In his column for TheMMQB Monday, Albert Breer noted that the Cleveland Browns were willing to give Jadeveon Clowney a one-year deal for $15 million.
Jadeveon Clowney’s situation continues to be complicated. And I think it’s of note that the Browns are willing to pay a good rate (I’ve heard they’d be O.K. going to the $15 million range on a one-year deal) to get him, and he remains unsigned. That tells me a couple things. One, that Clowney’s financial desires are still a barrier to getting a deal done. And two, that those desires may come on a sliding scale, based on destination.
This is a questionable approach by the Browns for several reasons, some of which Breer gets to later in his column. Trying to get Clowney to sign a long term deal makes a lot of sense. Olivier Vernon is on the last year of his deal and along with trying to get Myles Garrett's extension done, they would have secured his running mate opposite him for the foreseeable future.
A one-year deal is a questionable strategic move and the juice isn't worth the squeeze. In essence, the Browns would simply be replacing Vernon with Clowney and while he's younger, there's little meaningful difference in terms of the impact Clowney provides as opposed to Vernon.
Clowney offers more versatility as he can easily slide inside and attack from the three-technique, which is an attractive option, but basically hoping that Clowney would love Cleveland enough to then want to sign an extension or consider using a tag to keep him would be a risky move.
Clowney, talented as he is, doesn’t come without strings attached. There have been questions about how dedicated he’s been to the mental side of the game, which contributed to how he fell out of favor in Houston, and that’s reflected on tape that still shows a guy relying on his physical ability above all else. That said, one coach who has evaluated Clowney as a potential player to sign this offseason told me Saturday, “He’s still fast and big and long, and can change direction and track people down whenever he wants to.”
Vernon isn't a problem in the locker room. Coaches have praised him for his attitude and the working relationship they are developing. So the trade off would be going from a player that is not a problem to a guy who has the potential to be.
When he and Garrett were healthy, Vernon shined in terms of technique and understanding his role in the defense, which proved a major factor when the Browns went on the road and dismantled the Baltimore Ravens. The two of them were also fantastic against the Seattle Seahawks and did more than enough against Russell Wilson for the Browns to win.
The other natural question that arises from this is the impact it has on the locker room. Vernon is a good player with a good reputation as a professional. There's always a desire to improve the roster, but this seems unnecessarily cut throat and could send a poor message to other players on this team about how much they are truly valued.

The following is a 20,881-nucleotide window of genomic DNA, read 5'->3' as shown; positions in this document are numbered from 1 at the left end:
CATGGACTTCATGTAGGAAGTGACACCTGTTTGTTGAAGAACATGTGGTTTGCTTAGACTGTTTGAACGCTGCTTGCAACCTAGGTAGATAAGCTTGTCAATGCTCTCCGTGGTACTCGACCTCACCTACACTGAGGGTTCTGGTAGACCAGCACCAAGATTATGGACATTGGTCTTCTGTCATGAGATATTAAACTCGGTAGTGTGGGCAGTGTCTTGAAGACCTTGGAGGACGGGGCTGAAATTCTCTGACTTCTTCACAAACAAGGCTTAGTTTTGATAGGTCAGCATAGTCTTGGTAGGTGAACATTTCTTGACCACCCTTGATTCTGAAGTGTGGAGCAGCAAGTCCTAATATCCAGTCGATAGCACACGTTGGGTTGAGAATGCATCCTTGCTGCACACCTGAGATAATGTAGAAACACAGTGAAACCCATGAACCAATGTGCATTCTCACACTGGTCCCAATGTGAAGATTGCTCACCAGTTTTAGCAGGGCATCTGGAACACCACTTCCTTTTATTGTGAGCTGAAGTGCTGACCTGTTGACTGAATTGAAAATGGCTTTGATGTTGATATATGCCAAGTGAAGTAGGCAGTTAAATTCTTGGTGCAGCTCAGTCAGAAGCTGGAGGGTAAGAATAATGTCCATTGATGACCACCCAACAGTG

Even if Vernon is perfectly content to get moved, it's still a questionable precedent to set for everyone else. The goal is to get the best out of players and there can be value in having players fear they might get replaced, but having it play out over the course of weeks and months on an almost daily basis as if the team is hanging the Sword of Damacles over a player's head isn't productive.
If the Browns can get Clowney on a multiple year deal, it's not without risk, but it's an entirely defensible move that could pay off handsomely. The other potential wildcard is the salary cap and suggestions that it won't go up next year or even potentially drop due to potentially lost revenue because of COVID-19 concerns. The Browns are in fantastic shape with their ability to rollover unused cap into next year, but that would potentially change their outlook on valuing a player like Clowney to a longer term deal with that as an unknown.
On the other hand, it might also make Clowney more likely want to get a longer term deal, because so many players were counting on a spike in the salary cap for 2021, which would mean more money to premium free agents. That potentially gone, getting guaranteed money now would be the prudent move.
It's also possible the talks of a one-year deal worth $15 million are coming from Clowney's camp in order to induce another team to match that offer to get him for a one-year deal.
It remains to be seen which course of action the Browns take, but it seems as though they are negotiating from a position of weakness if they are indeed trying to induce Clowney to sign a one-year deal if they can't get him a longer deal. They have Vernon and the upside of keeping him relative to the locker room seems higher than whatever Clowney might offer, unless they can somehow guarantee they get the best out of him for all 16 games, which would be the first time in his career.